Andrew Graham-Dixon learns how to vacuum-clean sculptures, polish banisters, preserve Capability Brown's immense parkland and buff-up baroque angels in the chapel.
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In an idyllic Sussex landscape,
created by master gardener Capability Brown,
sits one of Britain's finest stately homes - Petworth House.
Thanks to the National Trust, it's now open to us all,
except during winter when, like all the Trust's homes,
Petworth shuts the public out.
When the house is closed, however, it's far from quiet.
Normally, nobody gets to see what happens here in the winter months.
But this year, I've been given unique, privileged access
to see what really goes on behind the scenes.
When the public has gone,
the National Trust's expert conservation teams get the chance
to do some housekeeping on an epic scale.
We see things up close that people don't see.
It's amazing - who else gets to do it?
I had no idea, until I took on this task,
quite how filthy the visitors were.
'And this winter, Petworth's got a new cleaner.'
-I've made a difference.
-Have you waxed it?
'It's a rare chance to get hands on with history...'
Ooh! It's heavy.
'..and glimpse the secret life of a great country house.
'On this visit, I'll discover how Petworth became a private palace,
'why baroque cherubs have to go undercover
'and how to conserve 700 acres of horticultural heritage.
'I'm joining perhaps the biggest spring clean in the world,
'which all takes place during the freezing months of winter.'
Petworth House may now be closed to the public
but the real work of the winter is about to begin -
somewhere highly appropriate.
From the late 17th century,
the Marble Hall was the first room visitors entered.
Now it's the first place where I'll be working,
under instruction from house steward, Sue Rhodes.
So what are we going to do today?
Today's the start of the room-by-room clean.
I thought we would do it by categories, so do sculpture next.
No, most of it's pretty big and immoveable and it makes more sense
to clean a room, shut it down and move on to the next one
so there's not people coming back and forth.
So it's like a military campaign - you secure an area and then move on.
We'll start at the top, work our way to the bottom
and condition check and clean everything.
Petworth's high ceilings mean the six-strong conservation team
have to double as builders.
I doubt people would think you'd have to know how to put scaffolding up.
I like the hat.
Was that a dare?
'Because the team must check and clean
'every last inch of Petworth House,
'over the next 18 weeks they'll be building two scaff towers
'up to a height of 25 feet in each of eight different state rooms.'
But every journey must begin with a single step.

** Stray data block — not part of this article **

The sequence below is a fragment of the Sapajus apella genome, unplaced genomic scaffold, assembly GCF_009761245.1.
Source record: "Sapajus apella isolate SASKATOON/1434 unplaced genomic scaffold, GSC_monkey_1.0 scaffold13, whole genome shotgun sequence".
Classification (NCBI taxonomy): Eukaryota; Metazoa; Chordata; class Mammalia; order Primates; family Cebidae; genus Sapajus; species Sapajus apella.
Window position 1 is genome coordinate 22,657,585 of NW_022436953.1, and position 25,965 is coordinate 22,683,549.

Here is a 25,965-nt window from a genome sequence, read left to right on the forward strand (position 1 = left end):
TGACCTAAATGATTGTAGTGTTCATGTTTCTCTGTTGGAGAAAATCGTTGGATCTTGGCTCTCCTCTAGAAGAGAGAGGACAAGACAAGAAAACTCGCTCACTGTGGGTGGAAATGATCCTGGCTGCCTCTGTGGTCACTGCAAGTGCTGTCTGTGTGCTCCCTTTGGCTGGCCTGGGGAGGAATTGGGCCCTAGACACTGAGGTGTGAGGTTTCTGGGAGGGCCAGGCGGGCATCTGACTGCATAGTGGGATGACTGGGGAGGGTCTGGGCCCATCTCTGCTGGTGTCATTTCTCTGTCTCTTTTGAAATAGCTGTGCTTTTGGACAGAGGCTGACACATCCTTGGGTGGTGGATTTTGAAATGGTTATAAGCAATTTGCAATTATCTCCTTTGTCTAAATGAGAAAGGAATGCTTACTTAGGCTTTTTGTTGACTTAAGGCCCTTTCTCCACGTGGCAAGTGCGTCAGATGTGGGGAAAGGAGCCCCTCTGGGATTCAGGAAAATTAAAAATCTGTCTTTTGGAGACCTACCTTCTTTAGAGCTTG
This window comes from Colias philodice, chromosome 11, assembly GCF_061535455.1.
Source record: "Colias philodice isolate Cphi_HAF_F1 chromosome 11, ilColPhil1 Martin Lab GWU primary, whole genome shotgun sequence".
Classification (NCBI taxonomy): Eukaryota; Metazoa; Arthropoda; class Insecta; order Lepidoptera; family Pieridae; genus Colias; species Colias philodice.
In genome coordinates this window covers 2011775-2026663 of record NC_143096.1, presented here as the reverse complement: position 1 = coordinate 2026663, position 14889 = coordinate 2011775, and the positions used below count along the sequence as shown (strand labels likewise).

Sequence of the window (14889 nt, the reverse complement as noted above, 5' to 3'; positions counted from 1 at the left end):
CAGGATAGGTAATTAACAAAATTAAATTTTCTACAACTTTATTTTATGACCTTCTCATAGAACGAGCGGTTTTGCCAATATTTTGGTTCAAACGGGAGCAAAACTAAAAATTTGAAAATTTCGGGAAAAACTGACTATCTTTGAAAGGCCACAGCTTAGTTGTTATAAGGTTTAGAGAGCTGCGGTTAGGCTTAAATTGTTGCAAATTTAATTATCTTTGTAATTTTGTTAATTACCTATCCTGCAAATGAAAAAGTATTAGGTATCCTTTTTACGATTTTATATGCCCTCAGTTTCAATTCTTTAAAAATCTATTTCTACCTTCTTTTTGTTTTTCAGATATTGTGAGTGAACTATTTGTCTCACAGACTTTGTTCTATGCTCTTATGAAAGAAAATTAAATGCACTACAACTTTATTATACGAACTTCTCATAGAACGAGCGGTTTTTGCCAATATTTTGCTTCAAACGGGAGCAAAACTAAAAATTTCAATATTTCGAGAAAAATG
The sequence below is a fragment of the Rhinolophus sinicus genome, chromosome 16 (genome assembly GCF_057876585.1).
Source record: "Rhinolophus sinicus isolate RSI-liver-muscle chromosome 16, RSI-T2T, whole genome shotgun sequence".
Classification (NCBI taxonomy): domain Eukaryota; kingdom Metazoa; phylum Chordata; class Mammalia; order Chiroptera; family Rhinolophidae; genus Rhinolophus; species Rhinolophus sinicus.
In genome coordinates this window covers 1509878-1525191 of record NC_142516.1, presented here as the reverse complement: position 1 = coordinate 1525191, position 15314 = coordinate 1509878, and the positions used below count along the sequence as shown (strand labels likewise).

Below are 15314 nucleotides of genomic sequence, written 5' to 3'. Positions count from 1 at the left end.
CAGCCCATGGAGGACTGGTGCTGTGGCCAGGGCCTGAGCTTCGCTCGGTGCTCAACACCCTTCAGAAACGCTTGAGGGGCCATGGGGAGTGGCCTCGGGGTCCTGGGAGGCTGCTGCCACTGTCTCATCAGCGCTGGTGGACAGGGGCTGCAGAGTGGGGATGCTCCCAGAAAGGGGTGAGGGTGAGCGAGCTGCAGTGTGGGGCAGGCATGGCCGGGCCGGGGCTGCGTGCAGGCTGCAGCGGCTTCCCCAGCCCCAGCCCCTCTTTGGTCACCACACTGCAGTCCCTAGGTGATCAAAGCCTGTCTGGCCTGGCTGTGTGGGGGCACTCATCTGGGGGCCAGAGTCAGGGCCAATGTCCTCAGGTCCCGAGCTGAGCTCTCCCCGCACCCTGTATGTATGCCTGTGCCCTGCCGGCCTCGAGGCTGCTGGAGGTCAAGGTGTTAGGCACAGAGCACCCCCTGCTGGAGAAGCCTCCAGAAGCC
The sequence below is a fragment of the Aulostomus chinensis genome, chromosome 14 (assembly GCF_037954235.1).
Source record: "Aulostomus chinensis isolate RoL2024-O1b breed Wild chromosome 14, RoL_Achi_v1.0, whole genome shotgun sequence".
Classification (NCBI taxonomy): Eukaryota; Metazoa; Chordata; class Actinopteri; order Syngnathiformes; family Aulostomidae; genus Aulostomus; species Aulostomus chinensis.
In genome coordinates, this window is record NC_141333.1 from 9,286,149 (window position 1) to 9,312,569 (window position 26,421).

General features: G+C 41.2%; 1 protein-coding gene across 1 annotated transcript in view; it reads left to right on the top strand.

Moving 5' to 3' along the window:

So these are our hoovers.
You can pass them up to me, up the scaffold.
Why have we got hoovers?
I thought we would have Ken Dodd-style feather dusters.
We use hoovers cos it will remove the dirt
whereas a feather duster will just disperse it.
-You got it?
-Yep, got that.
I feel as safe as houses.
It feels a bit wobbly but it is perfectly safe.
So we are going to condition report.
Make sure everything's here that's supposed to be.
What about this, is that worth noting?
-This is on here, "Chip off crown on figure in centre".
There's a tiny bit of... would you say that's damage?
That is a tiny bit of damage.
These aren't recorded on the condition report so we will record that.
I don't think it's new but it hasn't been recorded.
-Do you have the brushes?
-I've got the brushes.
These are hogs-hair brushes,
which we use for slightly more robust objects such as painted wood.
They're stiffer and lift the dust off much easier
than some of the softer brushes.
And then switch it on.
So you start in one area and flick it into the nozzle.
With something like the unicorn's horn, which is quite loose,
we want to be incredibly careful.
-There's a lot of dust on that unicorn's horn.
'Any dirt on the unicorn originates from less mythical beasts - us.
'Flakes of visitors' skin and clothing fibres
'are carried this high by air convection.'
-Right, did you want to have a go?
OK, so where had you got up to?
I've done the head and to this shoulder here.
You've left me the unicorn's bum.
-I don't know.
-Be careful of the horn.
So, gently stroking into the hoover head and removing the dust.
Do feel free to shout at me.
You've definitely got the technique. I'll leave you to it, you're doing a great job.
The rest of the team have also started on their gargantuan task.
Anna's on the first of the winter's 282 paintings...
..while Judy's got under way on one of Petworth's 116 sculptures.
Once cleaned, objects need to be kept free from damaging dust
until the house reopens in March.
So each statue has its own tailor-made winter outfit.
'The sculpture I'm cleaning may look like stone
'but this beast is in fact painted wood.'
When you get up close to it, you can see
what a wonderful piece of work it is.
It's created by a man called John Selden
who spent 25 years as a woodcarver to Petworth House.
He's not very well known but deserves to be because - so the story goes -
he literally gave his life
in the service of the house and its woodcarvings.
In 1714, a fire broke out which ravaged Petworth.
Tradition has it that Selden died
trying to save his life's work from the flames.
The coat of arms I've been cleaning belonged to the 6th Duke of Somerset.
The Marble Hall reflects his taste and character.
as does much of the Petworth people visit today.
Although there had been a manor house here since medieval times,